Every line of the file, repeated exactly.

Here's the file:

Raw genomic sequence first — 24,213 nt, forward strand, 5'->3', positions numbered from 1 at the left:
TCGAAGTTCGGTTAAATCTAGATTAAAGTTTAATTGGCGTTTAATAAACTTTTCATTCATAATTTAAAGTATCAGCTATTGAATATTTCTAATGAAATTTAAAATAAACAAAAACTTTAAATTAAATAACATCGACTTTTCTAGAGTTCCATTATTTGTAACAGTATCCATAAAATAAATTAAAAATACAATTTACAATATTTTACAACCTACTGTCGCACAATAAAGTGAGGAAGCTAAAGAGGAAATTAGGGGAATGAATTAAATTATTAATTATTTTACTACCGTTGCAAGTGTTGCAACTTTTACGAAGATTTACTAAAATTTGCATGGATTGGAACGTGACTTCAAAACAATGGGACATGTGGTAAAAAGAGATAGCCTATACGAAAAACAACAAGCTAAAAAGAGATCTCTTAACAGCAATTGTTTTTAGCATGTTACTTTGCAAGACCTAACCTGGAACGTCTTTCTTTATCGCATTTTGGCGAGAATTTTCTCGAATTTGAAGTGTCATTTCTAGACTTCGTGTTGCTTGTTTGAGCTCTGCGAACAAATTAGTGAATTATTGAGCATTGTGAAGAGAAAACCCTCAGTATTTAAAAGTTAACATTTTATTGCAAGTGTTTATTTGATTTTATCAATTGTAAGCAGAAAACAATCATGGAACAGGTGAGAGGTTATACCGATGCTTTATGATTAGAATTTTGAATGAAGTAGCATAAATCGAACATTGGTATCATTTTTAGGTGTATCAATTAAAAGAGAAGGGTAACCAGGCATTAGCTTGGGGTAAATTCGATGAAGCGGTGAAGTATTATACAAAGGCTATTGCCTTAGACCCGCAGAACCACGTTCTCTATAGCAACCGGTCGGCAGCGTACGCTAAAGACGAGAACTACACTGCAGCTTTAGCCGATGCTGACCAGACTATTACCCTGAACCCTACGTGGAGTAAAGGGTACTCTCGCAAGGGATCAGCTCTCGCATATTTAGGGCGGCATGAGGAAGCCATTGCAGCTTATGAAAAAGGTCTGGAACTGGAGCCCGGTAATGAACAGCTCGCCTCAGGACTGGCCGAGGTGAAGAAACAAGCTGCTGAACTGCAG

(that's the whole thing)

Raw genomic sequence first — 24,213 nt, forward strand, 5'->3', positions numbered from 1 at the left:
TCGAAGTTCGGTTAAATCTAGATTAAAGTTTAATTGGCGTTTAATAAACTTTTCATTCATAATTTAAAGTATCAGCTATTGAATATTTCTAATGAAATTTAAAATAAACAAAAACTTTAAATTAAATAACATCGACTTTTCTAGAGTTCCATTATTTGTAACAGTATCCATAAAATAAATTAAAAATACAATTTACAATATTTTACAACCTACTGTCGCACAATAAAGTGAGGAAGCTAAAGAGGAAATTAGGGGAATGAATTAAATTATTAATTATTTTACTACCGTTGCAAGTGTTGCAACTTTTACGAAGATTTACTAAAATTTGCATGGATTGGAACGTGACTTCAAAACAATGGGACATGTGGTAAAAAGAGATAGCCTATACGAAAAACAACAAGCTAAAAAGAGATCTCTTAACAGCAATTGTTTTTAGCATGTTACTTTGCAAGACCTAACCTGGAACGTCTTTCTTTATCGCATTTTGGCGAGAATTTTCTCGAATTTGAAGTGTCATTTCTAGACTTCGTGTTGCTTGTTTGAGCTCTGCGAACAAATTAGTGAATTATTGAGCATTGTGAAGAGAAAACCCTCAGTATTTAAAAGTTAACATTTTATTGCAAGTGTTTATTTGATTTTATCAATTGTAAGCAGAAAACAATCATGGAACAGGTGAGAGGTTATACCGATGCTTTATGATTAGAATTTTGAATGAAGTAGCATAAATCGAACATTGGTATCATTTTTAGGTGTATCAATTAAAAGAGAAGGGTAACCAGGCATTAGCTTGGGGTAAATTCGATGAAGCGGTGAAGTATTATACAAAGGCTATTGCCTTAGACCCGCAGAACCACGTTCTCTATAGCAACCGGTCGGCAGCGTACGCTAAAGACGAGAACTACACTGCAGCTTTAGCCGATGCTGACCAGACTATTACCCTGAACCCTACGTGGAGTAAAGGGTACTCTCGCAAGGGATCAGCTCTCGCATATTTAGGGCGGCATGAGGAAGCCATTGCAGCTTATGAAAAAGGTCTGGAACTGGAGCCCGGTAATGAACAGCTCGCCTCAGGACTGGCCGAGGTGAAGAAACAAGCTGCTGAACTGCAG